Nearly 200 people in more than 27 U.S. states have been under surveillance by U.S. public health since ties were established with Texan, which brought monkey pox to the United States, a rare disease.
The person who brought the disease from Nigeria has not yet spread the disease, but has many contacts in the United States.
The United States Centers for Disease Control and Prevention (CDC) reports that contact cases should be closely monitored until July 30.
The Monkey Pax patient made the stopover in Atlanta on July 8 and 9 and traveled from Lagos, Nigeria to Dallas.
The virus is transmitted through respiratory droplets and body fluids.
Surveillance personnel were within 6 feet (approximately 2 meters) of the victim, and used the same bathroom during the flight.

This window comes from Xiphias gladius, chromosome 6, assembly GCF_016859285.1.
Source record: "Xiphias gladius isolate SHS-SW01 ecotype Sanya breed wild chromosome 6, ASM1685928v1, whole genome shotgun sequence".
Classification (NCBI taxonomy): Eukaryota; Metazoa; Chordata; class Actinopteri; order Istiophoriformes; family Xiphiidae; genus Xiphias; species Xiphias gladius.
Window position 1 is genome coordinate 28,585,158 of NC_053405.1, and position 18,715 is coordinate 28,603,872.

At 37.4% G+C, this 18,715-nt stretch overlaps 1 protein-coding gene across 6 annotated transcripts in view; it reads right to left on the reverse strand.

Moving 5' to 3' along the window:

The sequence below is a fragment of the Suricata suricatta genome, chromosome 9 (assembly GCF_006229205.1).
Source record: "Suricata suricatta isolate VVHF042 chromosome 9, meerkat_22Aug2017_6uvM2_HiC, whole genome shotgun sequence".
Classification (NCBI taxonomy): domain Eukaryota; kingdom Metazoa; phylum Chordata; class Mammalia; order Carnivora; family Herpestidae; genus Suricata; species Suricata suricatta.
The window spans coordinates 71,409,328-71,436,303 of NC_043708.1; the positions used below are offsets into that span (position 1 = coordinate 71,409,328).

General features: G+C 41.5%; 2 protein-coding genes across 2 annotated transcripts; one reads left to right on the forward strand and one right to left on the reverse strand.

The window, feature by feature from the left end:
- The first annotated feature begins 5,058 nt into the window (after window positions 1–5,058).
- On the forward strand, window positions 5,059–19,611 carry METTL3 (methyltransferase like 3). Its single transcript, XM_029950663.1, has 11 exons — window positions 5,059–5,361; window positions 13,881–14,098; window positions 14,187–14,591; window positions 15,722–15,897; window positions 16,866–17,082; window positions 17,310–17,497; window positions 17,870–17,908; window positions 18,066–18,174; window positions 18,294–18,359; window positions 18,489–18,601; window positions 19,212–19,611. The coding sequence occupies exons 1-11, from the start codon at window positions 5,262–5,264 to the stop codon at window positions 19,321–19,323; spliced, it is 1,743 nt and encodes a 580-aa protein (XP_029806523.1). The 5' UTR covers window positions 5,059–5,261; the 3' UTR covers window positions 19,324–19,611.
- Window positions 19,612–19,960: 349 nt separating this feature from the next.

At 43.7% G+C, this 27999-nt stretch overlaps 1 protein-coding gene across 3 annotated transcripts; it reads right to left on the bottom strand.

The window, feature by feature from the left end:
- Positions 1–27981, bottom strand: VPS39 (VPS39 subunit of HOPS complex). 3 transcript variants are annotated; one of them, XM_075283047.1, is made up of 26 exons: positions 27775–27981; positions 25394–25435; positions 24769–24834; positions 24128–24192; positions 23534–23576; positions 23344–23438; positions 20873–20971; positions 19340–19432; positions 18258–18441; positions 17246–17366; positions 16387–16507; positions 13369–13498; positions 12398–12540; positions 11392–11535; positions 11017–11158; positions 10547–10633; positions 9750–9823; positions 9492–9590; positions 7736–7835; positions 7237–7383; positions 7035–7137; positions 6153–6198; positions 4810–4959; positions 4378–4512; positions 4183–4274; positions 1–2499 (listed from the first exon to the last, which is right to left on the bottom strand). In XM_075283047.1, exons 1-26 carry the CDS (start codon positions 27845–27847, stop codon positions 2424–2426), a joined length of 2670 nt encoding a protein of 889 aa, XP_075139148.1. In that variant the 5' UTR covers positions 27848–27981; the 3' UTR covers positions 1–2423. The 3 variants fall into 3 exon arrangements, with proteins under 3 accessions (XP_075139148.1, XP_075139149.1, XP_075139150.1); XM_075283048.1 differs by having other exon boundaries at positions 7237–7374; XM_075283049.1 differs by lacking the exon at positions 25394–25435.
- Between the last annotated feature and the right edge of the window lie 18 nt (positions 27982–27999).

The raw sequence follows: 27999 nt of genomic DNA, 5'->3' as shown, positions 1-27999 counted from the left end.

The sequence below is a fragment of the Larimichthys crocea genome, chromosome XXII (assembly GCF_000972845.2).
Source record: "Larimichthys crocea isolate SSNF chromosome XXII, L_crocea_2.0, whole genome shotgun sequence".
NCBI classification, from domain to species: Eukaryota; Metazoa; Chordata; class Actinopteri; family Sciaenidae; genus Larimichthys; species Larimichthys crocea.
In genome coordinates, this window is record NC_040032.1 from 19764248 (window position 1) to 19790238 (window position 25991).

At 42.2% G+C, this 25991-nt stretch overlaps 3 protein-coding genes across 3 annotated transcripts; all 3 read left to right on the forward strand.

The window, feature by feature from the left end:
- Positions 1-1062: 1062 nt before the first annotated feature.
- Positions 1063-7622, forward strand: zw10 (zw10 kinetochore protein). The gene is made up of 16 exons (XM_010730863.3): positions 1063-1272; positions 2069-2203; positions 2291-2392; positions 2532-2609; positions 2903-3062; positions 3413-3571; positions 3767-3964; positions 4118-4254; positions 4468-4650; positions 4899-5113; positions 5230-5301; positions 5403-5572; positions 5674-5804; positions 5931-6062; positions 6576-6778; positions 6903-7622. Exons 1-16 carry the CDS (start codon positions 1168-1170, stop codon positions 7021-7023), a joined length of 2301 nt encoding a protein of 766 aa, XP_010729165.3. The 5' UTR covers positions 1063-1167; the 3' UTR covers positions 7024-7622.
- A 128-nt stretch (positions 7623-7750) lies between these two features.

Also supervises aviation employees and their family members.
Monkey pox incubation period is three to 17 days.
The virus causes fever, chills, glandular inflammation, as well as rashes with numerous blisters. The disease mortality rate in Africa is 10%.
Cases outside West Africa are very rare and no outbreak has been seen in the United States since 2003.
The Texas case comes after three cases of illness related to a Nigerian worker were discovered in the UK.
The disease was first discovered in 1958 during an epidemic in monkey colonies.